The Negative Impacts of Marine Noise Pollution on Invertebrates

The Negative Impacts of Marine Noise Pollution on Invertebrates

Contributed by Marielle Grenade-Willis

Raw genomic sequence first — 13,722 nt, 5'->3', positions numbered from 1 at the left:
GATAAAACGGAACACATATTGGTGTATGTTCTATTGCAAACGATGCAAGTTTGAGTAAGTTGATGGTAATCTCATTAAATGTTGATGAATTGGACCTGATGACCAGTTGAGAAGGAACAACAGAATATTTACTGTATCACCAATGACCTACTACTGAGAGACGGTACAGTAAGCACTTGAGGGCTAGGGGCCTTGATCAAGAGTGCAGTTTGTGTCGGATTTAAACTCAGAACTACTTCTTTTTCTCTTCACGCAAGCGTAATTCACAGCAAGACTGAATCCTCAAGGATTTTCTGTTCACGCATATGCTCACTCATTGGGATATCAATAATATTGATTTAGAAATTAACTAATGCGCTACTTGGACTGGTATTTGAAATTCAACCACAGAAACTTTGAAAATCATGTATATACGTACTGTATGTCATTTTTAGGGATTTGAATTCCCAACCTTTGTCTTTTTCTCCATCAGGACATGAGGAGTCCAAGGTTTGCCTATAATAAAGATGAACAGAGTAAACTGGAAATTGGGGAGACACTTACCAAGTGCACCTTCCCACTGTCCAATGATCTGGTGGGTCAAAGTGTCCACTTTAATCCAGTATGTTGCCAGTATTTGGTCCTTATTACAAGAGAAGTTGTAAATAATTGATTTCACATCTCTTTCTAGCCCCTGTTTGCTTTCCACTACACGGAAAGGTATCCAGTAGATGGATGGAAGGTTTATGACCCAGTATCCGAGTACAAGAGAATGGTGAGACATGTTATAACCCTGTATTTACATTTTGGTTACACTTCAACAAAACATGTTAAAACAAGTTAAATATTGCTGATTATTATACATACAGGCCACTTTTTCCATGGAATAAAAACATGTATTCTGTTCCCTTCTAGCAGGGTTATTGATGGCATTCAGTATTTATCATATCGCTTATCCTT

Hearing is not a capability that necessarily equates to having “ears”. New research suggests that Pacific oysters, with an organ known as a statocyst receptor responsible for sensory balance and equilibrium, is affected by the noise pollution in its waters from cargo ships. Different forms of marine noise pollution like naval sonar systems have been known to affect cetaceans which have been found dead on beaches due to hemorrhaging similar to human decompression sickness. The impact on invertebrates such as oysters has been relatively unknown up until this point. Physiologist, Jean-Charles Massabuau, conducted a tank test on oysters to measure if they were indeed impacted by acoustic blasts, estimating the impact based on the oyster’s level of openness when a sound was emitted. “Massabuau found that the oysters rapidly closed their shells with sound frequencies between 10 to 1000 Hertz. He likens an oyster’s reflexive shutting to the sharp shrug that humans do when startled by an unpleasant sound.”